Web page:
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Massachusetts Student Trooper Program in New Braintree, Mass
This summer I attended the Massachusetts Student Trooper Program in New Braintree. My father is a detective with our local police department and knows a trooper who works with the academy on the ropes course. Both my brother and I have always liked the idea of having a job in law enforcement so when my dad suggested the program to my brother three years ago he jumped at the chance to go. When July rolled around and it was his graduation I was extremely jealous and impressed. As this summer was approaching I constantly reminded my dad that I was old enough to go and he eventually signed me up.
About a week before I left for the academy I was feeling pretty pumped and excited for the week to come, then I started reading reviews of the program. While they all said that the academy was amazing and that they had had an amazing time, they also said that it was a very tough week. They detailed the yelling, the pt, and how kids were constantly dropping out. I became nervous and started to worry about going. Then I received a letter from my brother telling me that its going to be the best week ever and that I’m going to do great. He told me not to worry and not to let the yelling get to me, it’s all a game.
July 25 came quick and before I knew it I was driving up a road in the middle of nowhere. There was absolutely nothing around, just fields and farmers. A few minutes later I pull up to the academy. The parents are told to go in the mess hall and the kids are left to sign in and gather our hats and water bottles by ourselves. After I got my things I was told to line up against a wall with my luggage. We marched down the stairs and dropped our luggage and went back upstairs to join our families.
The mood in the mess hall was happy and everyone was whispering and joking around. A couple troopers walked in and everyone went silent. They went up to a podium and they talked to the parents. Jokes were made about how we would be taught to make a bed and we were told that it would be a tough week. The parents were told to say their goodbyes and the troopers walked out of the room. After the parents all left us kids all sat together and whispered. The mood had changed from happy to nervous. We sat there for what felt like an hour, not knowing what was going on. Eventually All the troopers came flying through the doors screaming “Get out of your seats!” and “Get back in your seats!” we stood up and sat down so many times because we didn’t do it “quick enough”.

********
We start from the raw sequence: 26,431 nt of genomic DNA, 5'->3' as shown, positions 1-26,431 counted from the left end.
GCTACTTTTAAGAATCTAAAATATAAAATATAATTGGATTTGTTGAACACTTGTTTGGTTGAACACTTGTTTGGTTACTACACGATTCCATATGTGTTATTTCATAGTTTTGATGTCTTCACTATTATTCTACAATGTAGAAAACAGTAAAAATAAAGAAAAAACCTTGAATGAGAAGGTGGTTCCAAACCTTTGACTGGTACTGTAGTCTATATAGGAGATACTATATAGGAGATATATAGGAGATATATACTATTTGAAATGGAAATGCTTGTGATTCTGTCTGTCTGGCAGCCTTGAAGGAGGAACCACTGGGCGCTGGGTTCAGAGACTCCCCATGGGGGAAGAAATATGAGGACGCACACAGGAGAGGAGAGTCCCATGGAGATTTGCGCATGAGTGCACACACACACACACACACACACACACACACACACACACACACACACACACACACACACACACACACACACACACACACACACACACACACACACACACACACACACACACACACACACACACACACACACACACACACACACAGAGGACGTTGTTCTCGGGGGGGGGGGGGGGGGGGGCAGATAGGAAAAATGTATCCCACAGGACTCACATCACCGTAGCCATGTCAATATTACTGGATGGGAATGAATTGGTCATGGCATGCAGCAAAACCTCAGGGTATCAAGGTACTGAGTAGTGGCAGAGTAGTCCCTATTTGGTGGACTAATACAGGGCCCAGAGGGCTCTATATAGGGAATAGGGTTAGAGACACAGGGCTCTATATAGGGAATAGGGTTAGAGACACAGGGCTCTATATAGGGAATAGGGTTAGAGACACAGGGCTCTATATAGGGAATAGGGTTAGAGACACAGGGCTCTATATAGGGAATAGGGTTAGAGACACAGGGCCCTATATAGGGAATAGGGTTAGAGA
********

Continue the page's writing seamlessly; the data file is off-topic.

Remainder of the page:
My first personal encounter with a trooper came maybe five minutes into the day. I had been smiling. That’s a “no no”. Throughout the rest of the day I would be screamed at for smiling, making eye contact with a trooper, my hair, the contents of my bag spilling out in the gym, and for being a “screwball”. But for some reason my nerves had gone away and, despite the yelling, I was kind of… enjoying myself.
When we finally mastered the skill of standing up and sitting down we were rushed to our luggage and ushered into the gym. Here we lined up in formation and asked to pull certain things out of our bag. Even though there was 94 other kids standing in formation, if you messed up the DI’s seemed to only see you. While I had all the things from the list and hadn’t brought anything that wasn’t on the list, not everyone was so lucky. If you didn’t have something like three face clothes or you were missing a pair or two of socks the troopers were all over you. Oh and if you are going to this program some summer, here’s a hint: Pack your bag or at least watch when it’s being packed. It helps you find things and if you’re having trouble finding an item the troopers are going to ask “Did you pack your bag?” and if you answer “Sir no Sir” they are going to assume your mother packed it for you.
After we had pulled everything out of our bags and held them above our heads, they gave us about one minute to pack everything again. We did it to slow so they made us dump our bags and do it again. This time we succeeded and were told to pick our bags up. When I lifted my bag the whole thing opened up and spilled all my clothes all over the gym floor. The DI’s immediately stopped what they were doing, looked, and Trooper Doyle yelled “Hoooooleeeeeey Mackerel!” I gathered my things and stuffed them in my suit case, made sure it was zipped, and picked it up.
We were then told to line up by height, smallest to tallest. I was the 11th shortest in my platoon, this made me squad twos squad leader. They showed us the proper way to make our beds and fold our clothes and we went back into formation, picked up our gear, and were marched to the decks (our rooms). Here we were given a little bit of time to try and make both beds and put our gear away. The first day was bad. We lost at least one student trooper before lunch. I just kept remembering “It’s going to get better” and did what they said, when they said it. The day ended and tattoo (bed time) came quicker than I thought. We listened to taps in the position off attention and then crawled into bed at about 2230 hours (10:30). I slept like a baby until 0530 hours when we were awoken.